ISTANBUL — Turkey’s offensive in northern Syria has exposed President Recep Tayyip Erdogan to a furious international backlash, with threats of arms embargoes, sanctions that could tank his vulnerable economy and daily, stinging condemnations from Western allies.

But in Turkey, where Erdogan’s voice dominates, the military campaign has generated little public debate.

Turkish celebrities and athletes have rallied behind the military. Opposition parties have been broadly supportive. Flag-waving Turks greet soldiers in border towns as they prepare for battle, and the news media memorializes Erdogan’s utterances in headlines.

At the same time, critical voices in Turkey have been cowed, shouted down and in some cases detained.

Erdogan has shown no sign he intends to stop the offensive or even limit its scope. To the contrary, Turkey appeared to expand the operation Monday, sending allied Syrian rebel fighters to capture the town of Manbij — miles from the area inside northern Syria where the Turkish government says it intends to establish a “safe zone.”

Foreign observers have been alarmed by Erdogan’s insistence on pursuing an operation that has upended Syria’s conflict and set off a new wave of civilian suffering. But Turkey’s government has been eyeing its domestic audience, too, and betting it could weather the international outrage, analysts said.

“He is very defiant. I don’t think he takes these criticisms into consideration,” said Soli Ozel, a professor of international relations at Istanbul’s Kadir Has University, speaking of Erdogan’s reaction to the scoldings from countries such as Germany, Britain and the United States.

President Trump spoke Oct. 12 about his decision to withdraw U.S. forces from northern Syria, saying "let [the Kurds] have their borders." (The Washington Post)

President Trump’s threats against Turkey — including the imposition Monday of sanctions on Turkish ministries and senior officials — were unlikely to dent Erdogan’s support. “Like in the rest of the world, everyone is very resentful of the American president,” Ozel said.

For Erdogan, along with his senior aides who have spoken publicly in support of the operation in recent days, “the line is very rigid. They are 100 percent sure of their righteousness,” he added.

The stated goal of the mission is to clear Syrian Kurdish fighters from northern Syria, a pledge Erdogan has made repeatedly to the Turkish public. Ankara considers the fighters terrorists because of their links to the Kurdistan Workers’ Party, or PKK, which has fought a decades-long insurgency inside Turkey. The security establishment in Turkey shares Erdogan’s goal and has carried out regular attacks on PKK fighters in northern Iraq for years, albeit with far less fanfare, Ozel said.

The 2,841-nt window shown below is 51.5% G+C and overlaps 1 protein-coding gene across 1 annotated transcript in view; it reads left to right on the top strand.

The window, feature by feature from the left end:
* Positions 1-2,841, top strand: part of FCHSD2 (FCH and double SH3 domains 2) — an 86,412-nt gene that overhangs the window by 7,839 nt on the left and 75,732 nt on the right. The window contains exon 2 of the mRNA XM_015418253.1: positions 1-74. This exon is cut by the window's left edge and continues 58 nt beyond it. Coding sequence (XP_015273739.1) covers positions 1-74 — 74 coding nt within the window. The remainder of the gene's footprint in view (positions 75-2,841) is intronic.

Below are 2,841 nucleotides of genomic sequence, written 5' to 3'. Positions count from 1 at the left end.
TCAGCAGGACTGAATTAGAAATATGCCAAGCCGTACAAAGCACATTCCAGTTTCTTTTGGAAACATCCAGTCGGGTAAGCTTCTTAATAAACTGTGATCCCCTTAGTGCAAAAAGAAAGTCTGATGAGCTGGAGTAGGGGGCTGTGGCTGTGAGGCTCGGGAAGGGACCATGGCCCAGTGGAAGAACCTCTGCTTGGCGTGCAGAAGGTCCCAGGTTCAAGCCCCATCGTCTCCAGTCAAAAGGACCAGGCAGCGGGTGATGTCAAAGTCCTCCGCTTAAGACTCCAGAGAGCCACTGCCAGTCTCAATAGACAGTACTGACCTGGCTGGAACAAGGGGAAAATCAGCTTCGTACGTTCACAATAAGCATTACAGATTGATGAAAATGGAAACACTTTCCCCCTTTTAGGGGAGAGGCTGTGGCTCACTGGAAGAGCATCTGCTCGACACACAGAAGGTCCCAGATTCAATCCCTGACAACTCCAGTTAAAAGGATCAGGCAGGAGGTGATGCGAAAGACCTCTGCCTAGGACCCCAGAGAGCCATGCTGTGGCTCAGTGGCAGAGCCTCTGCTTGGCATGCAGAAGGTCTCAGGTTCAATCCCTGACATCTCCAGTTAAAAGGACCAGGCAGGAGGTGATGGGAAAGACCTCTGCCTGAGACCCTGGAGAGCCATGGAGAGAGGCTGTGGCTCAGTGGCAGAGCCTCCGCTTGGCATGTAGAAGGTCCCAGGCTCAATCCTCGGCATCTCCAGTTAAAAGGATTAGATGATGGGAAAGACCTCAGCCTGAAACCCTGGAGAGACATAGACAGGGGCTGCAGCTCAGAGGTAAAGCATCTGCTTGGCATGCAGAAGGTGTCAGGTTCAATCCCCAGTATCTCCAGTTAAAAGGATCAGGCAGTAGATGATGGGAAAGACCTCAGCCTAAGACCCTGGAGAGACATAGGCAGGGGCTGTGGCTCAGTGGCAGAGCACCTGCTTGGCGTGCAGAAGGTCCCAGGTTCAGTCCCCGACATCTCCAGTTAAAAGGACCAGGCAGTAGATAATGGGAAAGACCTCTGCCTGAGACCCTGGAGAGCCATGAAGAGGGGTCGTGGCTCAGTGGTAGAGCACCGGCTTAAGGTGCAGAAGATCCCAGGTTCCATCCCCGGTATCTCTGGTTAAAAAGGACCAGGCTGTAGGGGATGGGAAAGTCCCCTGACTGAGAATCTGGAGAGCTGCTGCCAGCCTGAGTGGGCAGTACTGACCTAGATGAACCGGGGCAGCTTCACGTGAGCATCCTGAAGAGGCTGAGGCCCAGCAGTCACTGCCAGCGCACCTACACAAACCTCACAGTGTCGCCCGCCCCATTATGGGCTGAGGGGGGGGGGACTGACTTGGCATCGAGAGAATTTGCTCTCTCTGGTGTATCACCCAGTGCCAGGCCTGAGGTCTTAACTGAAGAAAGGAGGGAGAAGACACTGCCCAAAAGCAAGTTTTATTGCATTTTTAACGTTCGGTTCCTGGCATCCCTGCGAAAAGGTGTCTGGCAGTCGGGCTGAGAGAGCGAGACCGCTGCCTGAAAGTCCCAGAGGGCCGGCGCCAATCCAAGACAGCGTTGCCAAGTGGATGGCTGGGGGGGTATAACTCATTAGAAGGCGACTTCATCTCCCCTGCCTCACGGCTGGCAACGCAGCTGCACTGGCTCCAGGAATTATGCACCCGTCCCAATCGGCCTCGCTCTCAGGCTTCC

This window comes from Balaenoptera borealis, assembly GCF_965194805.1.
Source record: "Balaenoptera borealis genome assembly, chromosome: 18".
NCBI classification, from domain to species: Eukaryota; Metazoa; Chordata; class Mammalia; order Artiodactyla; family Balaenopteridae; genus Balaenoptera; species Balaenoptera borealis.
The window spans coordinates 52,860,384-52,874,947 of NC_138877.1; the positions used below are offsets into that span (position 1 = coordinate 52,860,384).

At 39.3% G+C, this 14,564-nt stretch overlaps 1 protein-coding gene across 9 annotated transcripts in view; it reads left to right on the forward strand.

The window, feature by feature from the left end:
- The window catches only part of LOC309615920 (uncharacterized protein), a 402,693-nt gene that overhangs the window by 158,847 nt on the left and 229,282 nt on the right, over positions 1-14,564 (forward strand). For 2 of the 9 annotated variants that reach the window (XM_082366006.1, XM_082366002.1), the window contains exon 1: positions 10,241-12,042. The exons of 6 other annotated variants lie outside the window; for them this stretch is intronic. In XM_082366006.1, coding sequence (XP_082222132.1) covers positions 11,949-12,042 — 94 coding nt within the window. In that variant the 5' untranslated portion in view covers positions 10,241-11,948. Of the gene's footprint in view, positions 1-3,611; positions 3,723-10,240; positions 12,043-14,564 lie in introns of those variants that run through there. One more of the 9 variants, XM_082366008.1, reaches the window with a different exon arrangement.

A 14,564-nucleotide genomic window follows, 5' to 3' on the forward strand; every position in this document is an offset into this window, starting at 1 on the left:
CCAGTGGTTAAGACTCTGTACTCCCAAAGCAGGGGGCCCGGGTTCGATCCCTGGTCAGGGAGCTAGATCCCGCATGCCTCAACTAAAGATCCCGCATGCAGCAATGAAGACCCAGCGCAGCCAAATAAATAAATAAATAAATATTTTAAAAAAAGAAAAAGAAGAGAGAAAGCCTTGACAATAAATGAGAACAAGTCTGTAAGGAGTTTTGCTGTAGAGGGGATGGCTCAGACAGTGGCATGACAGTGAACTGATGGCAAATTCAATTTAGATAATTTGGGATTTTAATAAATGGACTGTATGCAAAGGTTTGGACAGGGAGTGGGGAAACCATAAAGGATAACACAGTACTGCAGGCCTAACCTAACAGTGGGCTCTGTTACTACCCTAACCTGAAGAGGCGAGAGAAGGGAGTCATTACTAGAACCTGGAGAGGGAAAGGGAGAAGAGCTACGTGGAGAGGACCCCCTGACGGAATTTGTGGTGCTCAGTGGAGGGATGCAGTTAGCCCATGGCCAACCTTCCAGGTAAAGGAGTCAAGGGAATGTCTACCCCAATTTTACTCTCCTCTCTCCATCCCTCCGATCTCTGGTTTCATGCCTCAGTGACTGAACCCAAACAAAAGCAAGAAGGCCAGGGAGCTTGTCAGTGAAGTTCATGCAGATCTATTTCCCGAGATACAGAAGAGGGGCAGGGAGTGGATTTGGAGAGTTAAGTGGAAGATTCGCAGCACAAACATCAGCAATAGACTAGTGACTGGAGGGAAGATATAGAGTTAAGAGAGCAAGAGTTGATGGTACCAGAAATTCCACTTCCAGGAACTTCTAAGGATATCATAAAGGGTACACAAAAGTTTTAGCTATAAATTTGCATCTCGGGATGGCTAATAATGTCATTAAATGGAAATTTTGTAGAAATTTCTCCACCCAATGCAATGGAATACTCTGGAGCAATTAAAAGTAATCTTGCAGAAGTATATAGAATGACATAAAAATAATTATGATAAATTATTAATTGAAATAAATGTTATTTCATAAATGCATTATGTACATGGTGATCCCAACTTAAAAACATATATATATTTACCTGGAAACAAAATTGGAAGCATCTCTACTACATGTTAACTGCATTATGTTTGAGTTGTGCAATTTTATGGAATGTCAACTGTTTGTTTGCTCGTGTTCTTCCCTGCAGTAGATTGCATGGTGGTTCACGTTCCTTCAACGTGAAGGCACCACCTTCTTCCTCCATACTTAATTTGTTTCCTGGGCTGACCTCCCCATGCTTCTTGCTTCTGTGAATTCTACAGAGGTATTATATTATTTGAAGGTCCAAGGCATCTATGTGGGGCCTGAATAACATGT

Erdogan says he intends to relocate hundreds of thousands of Syrian refugees in Turkey to whatever slice of territory Turkish forces carve out of Syria. The plan is largely motivated by domestic politics: During elections, including recent municipal polls, Turkish voters have registered dissatisfaction with Erdogan’s ruling party for its years-long support of Syrian refugees, which has entailed providing millions of migrants with access to state services.

Refugee advocates say the Syrians are actually a boon to the economy and are being unfairly scapegoated. Erdogan’s plan, they add, is both impractical and unjust. Regardless, the government has reversed its liberal attitude toward the refugees, tightening security at the border, imposing restrictions on their travel within Turkey and deporting hundreds of Syrian refugees to their home country in recent months.

“Politically, they are too costly a burden,” Ozel said. “I think the part of the operation that may be appealing to the Turkish population is the prospect of emptying homes, streets and cities from guests who have overstayed their welcomes,” he said, referring to Turkey’s offensive.

As Turkey has pushed back at the criticism from abroad, the news media at home have been Erdogan’s unflagging ally.

“The press has been star-struck,” Selim Koru, a Turkish political analyst, wrote in a Twitter thread about the atmosphere in Turkey during the incursion. “ ‘Security experts’ have taken over the airwaves, pictures of joint operations rooms invoke Hollywood movies. Even previously critical editors now give the commander-in-chief their rapturous attention,” he wrote.

Echoing Erdogan’s rebuke of Western allies for suggesting Turkey should negotiate with the Kurds in Syria, one headline read Monday: “Did you recruit the terror organization to NATO?”

“All of you together couldn’t make one Turkey,” another headline read, amplifying Erdogan’s put-down of the Arab League after it condemned the Turkish offensive.

The government has bristled at rare instances of internal dissent. When members of a pro-Kurdish political party tried to march in Istanbul on Sunday, nine people were detained. And when Mustafa Akinci, the pro-Turkish president of North Cyprus, wrote on social media that Turkey’s offensive would be bloody and called for “dialogue and diplomacy,” he was denounced by senior Turkish officials, including Erdogan.

Hakan Demir, the website editor for Birgun, a daily newspaper, was detained last week after publishing a story that reprinted a statement by the Syrian Kurdish fighters who are the target of the Turkish offensive.

The authorities came for him at 4 a.m. Thursday, when Demir was up watching the television show “Hannibal,” he said. He was released later that day but is still being investigated, he said in an interview.

“With this operation, the government is trying to push the media to follow a particular line. But the whole world is watching,” he said. “The government wants all media to do their propaganda for them. We want to show developments with an independent eye.”